|dc.description.abstract||Immunoglobulins (Ig) are the primary anti-infective component of plasma, colostrum and breast milk. They are the specialized glycoproteins that protect the body from harmful bacteria, viruses and other environmental pathogens by either binding to them or by forming an encapsulating barrier. The development of antimicrobial and immunomodulatory products from natural sources for dietary supplementation in both animals and humans is an active area of research. Purified Ig from sheep plasma (ovine serum Ig) is one such candidate product.
Based on the results of the numerous background growth studies of others, the objectives of this study were to determine whether orally administered ovine serum Ig affected growth performance, digestive organ weights, gut morphology, immunity, the gut microbiota, goblet cell numbers, mucin gene expression and digesta mucin protein contents in the growing rat. The study also sought to understand whether orally administered ovine serum Ig prevented or lessened the negative effects of Salmonella enteritidis ATCC 13076 (a pathogen) in the S. enteritidis−challenged growing rat. The presence of ingested intact Ig in different parts of the digestive tract was also determined. Investigations were undertaken in normal and S. enteritidis−challenged Sprague-Dawley male growing rats. Diets were iso-caloric and had similar protein and amino acid contents. The diets were fed for 21 days (for non-challenged rats) and for 18 days (for the challenged rats).
An ovine Ig fraction improved food conversion efficiency, the weights of several digestive organs and gut histology. Compared with spray-drying, a freeze-drying procedure preserved a higher degree of immunological activity.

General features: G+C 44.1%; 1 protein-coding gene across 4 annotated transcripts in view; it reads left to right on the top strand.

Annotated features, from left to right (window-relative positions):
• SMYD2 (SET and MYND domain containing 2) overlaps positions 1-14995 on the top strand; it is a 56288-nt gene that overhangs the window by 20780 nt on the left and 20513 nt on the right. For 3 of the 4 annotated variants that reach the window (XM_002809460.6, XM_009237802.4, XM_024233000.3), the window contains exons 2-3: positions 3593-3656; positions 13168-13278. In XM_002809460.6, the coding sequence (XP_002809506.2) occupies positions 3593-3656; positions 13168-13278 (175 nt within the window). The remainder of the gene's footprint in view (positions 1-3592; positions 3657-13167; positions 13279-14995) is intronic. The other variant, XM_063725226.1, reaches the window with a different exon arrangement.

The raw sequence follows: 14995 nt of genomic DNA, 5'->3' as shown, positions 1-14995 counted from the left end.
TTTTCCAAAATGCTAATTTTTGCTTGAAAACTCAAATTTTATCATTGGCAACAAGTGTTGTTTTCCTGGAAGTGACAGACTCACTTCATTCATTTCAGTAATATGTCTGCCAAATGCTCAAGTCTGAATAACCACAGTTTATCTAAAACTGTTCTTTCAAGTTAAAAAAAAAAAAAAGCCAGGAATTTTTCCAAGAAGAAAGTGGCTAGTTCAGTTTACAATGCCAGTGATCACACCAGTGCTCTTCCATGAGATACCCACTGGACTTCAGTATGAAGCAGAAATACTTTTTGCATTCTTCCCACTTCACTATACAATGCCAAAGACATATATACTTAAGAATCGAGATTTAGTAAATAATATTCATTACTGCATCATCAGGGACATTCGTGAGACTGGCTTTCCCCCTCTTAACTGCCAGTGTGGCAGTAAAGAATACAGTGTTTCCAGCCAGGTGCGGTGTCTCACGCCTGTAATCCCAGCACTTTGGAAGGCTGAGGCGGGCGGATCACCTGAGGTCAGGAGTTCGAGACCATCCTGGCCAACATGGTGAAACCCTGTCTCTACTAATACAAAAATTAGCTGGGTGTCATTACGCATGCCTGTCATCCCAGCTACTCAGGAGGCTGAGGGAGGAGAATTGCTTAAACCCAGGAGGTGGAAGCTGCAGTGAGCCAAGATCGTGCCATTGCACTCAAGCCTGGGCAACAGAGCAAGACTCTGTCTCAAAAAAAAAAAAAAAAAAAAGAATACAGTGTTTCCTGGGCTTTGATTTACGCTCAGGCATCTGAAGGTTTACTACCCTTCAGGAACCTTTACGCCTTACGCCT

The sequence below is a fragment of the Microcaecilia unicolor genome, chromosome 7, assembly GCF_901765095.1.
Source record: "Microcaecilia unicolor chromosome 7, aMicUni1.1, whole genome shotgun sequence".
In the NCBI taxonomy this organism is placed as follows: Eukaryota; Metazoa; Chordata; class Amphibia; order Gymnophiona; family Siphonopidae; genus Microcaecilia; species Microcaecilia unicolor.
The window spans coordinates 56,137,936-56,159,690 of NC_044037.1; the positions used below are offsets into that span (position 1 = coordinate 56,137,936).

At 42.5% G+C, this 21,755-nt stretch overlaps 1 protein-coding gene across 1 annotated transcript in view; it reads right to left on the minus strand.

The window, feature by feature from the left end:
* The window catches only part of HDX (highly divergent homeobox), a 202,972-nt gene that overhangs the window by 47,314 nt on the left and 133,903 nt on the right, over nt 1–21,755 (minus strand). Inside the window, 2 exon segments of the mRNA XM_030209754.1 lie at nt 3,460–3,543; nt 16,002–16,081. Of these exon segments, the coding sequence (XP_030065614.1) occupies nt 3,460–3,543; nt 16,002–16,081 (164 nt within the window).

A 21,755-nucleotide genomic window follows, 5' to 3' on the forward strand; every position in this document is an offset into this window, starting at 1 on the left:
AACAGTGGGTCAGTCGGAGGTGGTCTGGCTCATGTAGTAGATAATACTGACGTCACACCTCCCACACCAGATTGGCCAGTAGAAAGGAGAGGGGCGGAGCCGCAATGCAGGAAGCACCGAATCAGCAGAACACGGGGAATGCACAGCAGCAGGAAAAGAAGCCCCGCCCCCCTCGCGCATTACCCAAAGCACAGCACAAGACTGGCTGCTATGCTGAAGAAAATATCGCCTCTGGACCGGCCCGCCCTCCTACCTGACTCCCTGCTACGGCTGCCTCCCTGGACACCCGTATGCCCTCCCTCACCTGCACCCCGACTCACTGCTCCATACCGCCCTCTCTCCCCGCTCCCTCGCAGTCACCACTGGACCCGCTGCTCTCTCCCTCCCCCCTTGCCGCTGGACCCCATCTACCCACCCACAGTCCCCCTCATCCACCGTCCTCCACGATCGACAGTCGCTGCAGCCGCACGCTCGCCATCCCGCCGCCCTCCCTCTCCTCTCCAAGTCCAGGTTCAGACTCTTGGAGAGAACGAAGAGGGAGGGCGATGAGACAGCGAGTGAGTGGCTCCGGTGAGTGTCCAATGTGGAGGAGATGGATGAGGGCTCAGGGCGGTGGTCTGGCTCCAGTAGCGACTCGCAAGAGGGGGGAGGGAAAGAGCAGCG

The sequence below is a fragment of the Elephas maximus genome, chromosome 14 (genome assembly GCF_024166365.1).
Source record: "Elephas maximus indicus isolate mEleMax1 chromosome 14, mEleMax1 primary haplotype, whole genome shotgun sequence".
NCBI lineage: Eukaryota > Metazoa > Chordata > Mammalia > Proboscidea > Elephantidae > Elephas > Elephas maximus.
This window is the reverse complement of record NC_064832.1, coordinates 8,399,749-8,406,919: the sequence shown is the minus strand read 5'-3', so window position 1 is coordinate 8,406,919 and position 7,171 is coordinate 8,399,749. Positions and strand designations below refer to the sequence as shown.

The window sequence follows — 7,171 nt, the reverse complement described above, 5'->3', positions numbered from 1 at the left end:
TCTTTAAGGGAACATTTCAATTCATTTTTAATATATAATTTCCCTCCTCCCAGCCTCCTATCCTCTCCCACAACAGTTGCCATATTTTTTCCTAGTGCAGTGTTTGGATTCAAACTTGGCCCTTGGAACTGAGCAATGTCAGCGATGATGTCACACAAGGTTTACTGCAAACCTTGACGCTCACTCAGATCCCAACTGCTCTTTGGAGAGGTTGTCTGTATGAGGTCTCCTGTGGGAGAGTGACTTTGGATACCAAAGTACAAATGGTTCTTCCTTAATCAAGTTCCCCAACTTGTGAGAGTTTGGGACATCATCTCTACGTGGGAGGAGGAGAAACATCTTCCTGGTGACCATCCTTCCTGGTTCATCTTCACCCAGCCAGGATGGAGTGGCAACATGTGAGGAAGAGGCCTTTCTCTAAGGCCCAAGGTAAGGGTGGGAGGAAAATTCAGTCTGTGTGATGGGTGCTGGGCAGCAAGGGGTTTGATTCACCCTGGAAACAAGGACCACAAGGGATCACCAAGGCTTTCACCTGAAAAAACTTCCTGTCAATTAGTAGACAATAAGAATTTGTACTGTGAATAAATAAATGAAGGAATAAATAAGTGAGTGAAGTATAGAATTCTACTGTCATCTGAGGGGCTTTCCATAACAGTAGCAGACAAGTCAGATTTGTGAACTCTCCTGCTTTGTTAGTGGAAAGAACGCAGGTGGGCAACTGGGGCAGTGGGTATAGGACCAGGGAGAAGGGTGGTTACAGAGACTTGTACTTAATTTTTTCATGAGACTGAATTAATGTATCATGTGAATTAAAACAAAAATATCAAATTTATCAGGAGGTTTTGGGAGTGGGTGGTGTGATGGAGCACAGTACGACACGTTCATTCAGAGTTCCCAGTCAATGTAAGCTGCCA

In immunity studies, an ovine Ig fraction selectively enhanced (P < 0.05) various indices of immune function such as phagocytic acitivity, lymphocyte proliferation and gut and plasma antibodies. In microbiolgical studies, the number of lactobacilli in the gut were increased (P < 0.05) by feeding the ovine Ig. Ovine Ig also influenced the transcription and translation of gut mucin protein as evidenced by increased (P < 0.05) mucin gene expression and digesta mucin protein concentrations as well as an increased goblet cell count.
After gavaging with S. enteritidis, the rats fed the IOI (inactivated ovine Ig) and BD (basal diet) diets grew considerably more slowly (growth declined)
than the challenged rats fed the FDOI (freeze-dried ovine Ig) diet and the latter rats showed no sign of infection. The villus length, crypt depth, villus:crypt ratio and villus surface area (VSA) of the duodenum and jejunum were generally greater (P < 0.05) in rats challenged with S. enteritidis and receiving the FDOI diet compared to either the unchallenged rats fed the BD diet (except duodenal and jejunal VSA) or the challenged rats fed the BD or IOI diets. Several measures of immune modulation were affected as was the bacterial composition of the gut microflora. The ileal and colonic digesta for the FDOI-fed rats had higher (P < 0.05) numbers of goblet cells and higher (P < 0.05) digestive luminal mucin protein concentrations than the challenged rats fed either the BD- or IOI-supplemented diets.
Intact ovine Ig were detected in the luminal contents from the stomach through to the colon in the growing rat fed orally with ovine Ig fraction. The amounts (percentages of digesta dry matter) of intact ovine Ig for rats fed the FDOI diet were 2.17%, 3.12%, 5.31%, 2.03% and 5.76% for stomach chyme, duodenal, jejunal, ileal and colonic digesta respectively. Overall, the accumulated amount was 18.4%, which indicates the presence of a high level of active material throughout the digestive tract.
In conclusion, purified ovine Ig improves growth of healthy rats and protects against enteric infection by immunomodulation, mucin protein and/or modification of commensal microbial composition. The results contribute to knowledge of how orally administered ovine Ig can modulate and enhance key indicators of gut function and overall growth performance in the growing rat.||en_US